After a bomb scare at Trump Tower on Dec. 27, White House Press Secretary Sean Spicer tweeted that it was “back to work” and thanked the NYPD. “No problem. We’ll send you the bill,” Phillips retorted, alluding to the dispute over whether the federal government would cover the added security costs to the NYPD for securing Trump Tower for the president-elect and his team. The de Blasio administration repeated this strategy on tax day, releasing the mayor’s tax return on the @NYCMayor handle (which the mayor doesn’t personally use) saying “See, President Trump, It’s not that hard.” And the administration routinely attacks Trump’s politics, taking a tone that positions de Blasio among “the resistance.”

 

Tweeting is par for the course for Trump, and the comments from de Blasio and Phillips are tame compared to numerous insults the president has tweeted, including about the mayor.

 

The dynamic hasn’t gone unnoticed by Christina Greer, a Fordham University political science professor who often comments about local politics on Twitter.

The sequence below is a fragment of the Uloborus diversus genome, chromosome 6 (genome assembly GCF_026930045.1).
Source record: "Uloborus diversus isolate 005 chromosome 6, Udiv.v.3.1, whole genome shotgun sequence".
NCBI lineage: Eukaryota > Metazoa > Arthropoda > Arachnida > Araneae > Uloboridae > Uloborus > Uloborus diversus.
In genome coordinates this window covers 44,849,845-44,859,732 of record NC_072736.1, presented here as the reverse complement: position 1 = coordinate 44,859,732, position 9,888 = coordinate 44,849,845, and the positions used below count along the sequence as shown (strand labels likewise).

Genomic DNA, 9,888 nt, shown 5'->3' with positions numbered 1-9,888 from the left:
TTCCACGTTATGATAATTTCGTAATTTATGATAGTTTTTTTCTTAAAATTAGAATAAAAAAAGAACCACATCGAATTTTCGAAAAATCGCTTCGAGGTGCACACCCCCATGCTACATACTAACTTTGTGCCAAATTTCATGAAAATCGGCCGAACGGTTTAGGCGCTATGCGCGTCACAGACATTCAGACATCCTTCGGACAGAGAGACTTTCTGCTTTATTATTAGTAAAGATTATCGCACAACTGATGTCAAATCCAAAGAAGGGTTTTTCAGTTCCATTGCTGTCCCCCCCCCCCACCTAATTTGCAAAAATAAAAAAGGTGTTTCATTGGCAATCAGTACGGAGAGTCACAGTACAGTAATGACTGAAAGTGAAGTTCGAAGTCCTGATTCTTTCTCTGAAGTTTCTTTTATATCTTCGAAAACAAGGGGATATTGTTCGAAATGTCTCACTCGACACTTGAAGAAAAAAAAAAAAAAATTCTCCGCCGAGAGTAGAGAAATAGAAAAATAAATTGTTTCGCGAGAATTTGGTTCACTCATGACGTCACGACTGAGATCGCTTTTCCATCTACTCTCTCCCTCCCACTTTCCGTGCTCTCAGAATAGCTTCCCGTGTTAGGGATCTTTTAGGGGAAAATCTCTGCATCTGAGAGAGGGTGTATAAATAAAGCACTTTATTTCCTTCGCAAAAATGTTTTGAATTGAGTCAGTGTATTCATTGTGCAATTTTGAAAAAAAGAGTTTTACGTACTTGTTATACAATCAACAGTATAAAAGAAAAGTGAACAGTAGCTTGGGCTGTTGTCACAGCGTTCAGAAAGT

“When you have the president of the United States being flippant on Twitter, it’s difficult to hold Eric Phillips to a different standard than the president,” she said. But that doesn’t mean she’s comfortable with all of Trump’s interactions.

“Unfortunately, I just think we’re in a new era of how we communicate with the media and how the media communicates with us,” she said. “Before, we wouldn’t dare think to think about name-calling and snarky remarks, but when it’s coming from the highest office, I think it trickles down into all facets.”

Ben Max, the executive editor of Gotham Gazette, was less forgiving.

“Trump has established a low bar for all sorts of decorum. I don’t think that means we lower it for everybody,” he said. “I don’t think the way Trump uses Twitter to call people names and attack people means that everybody has to slip into that dystopia.”